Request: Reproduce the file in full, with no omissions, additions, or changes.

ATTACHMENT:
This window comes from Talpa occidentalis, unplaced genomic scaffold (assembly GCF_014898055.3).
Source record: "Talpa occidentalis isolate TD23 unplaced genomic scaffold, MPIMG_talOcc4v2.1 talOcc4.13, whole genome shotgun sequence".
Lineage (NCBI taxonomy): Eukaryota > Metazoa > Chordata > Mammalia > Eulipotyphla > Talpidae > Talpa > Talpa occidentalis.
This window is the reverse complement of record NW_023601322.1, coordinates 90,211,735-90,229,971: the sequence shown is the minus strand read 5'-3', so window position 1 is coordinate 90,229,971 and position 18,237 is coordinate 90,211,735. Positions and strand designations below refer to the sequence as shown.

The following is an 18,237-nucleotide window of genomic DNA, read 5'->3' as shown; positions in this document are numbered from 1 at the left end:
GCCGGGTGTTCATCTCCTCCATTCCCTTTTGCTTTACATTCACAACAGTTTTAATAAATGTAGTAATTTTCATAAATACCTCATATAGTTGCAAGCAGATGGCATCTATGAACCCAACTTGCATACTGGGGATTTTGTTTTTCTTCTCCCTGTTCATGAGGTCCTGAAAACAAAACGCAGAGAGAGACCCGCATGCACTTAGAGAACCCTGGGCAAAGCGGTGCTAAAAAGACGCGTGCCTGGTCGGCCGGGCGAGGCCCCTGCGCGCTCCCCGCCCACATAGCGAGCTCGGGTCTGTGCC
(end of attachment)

This window comes from Talpa occidentalis, unplaced genomic scaffold (assembly GCF_014898055.3).
Source record: "Talpa occidentalis isolate TD23 unplaced genomic scaffold, MPIMG_talOcc4v2.1 talOcc4.13, whole genome shotgun sequence".
Lineage (NCBI taxonomy): Eukaryota > Metazoa > Chordata > Mammalia > Eulipotyphla > Talpidae > Talpa > Talpa occidentalis.
This window is the reverse complement of record NW_023601322.1, coordinates 90,211,735-90,229,971: the sequence shown is the minus strand read 5'-3', so window position 1 is coordinate 90,229,971 and position 18,237 is coordinate 90,211,735. Positions and strand designations below refer to the sequence as shown.

The following is an 18,237-nucleotide window of genomic DNA, read 5'->3' as shown; positions in this document are numbered from 1 at the left end:
GCCGGGTGTTCATCTCCTCCATTCCCTTTTGCTTTACATTCACAACAGTTTTAATAAATGTAGTAATTTTCATAAATACCTCATATAGTTGCAAGCAGATGGCATCTATGAACCCAACTTGCATACTGGGGATTTTGTTTTTCTTCTCCCTGTTCATGAGGTCCTGAAAACAAAACGCAGAGAGAGACCCGCATGCACTTAGAGAACCCTGGGCAAAGCGGTGCTAAAAAGACGCGTGCCTGGTCGGCCGGGCGAGGCCCCTGCGCGCTCCCCGCCCACATAGCGAGCTCGGGTCTGTGCC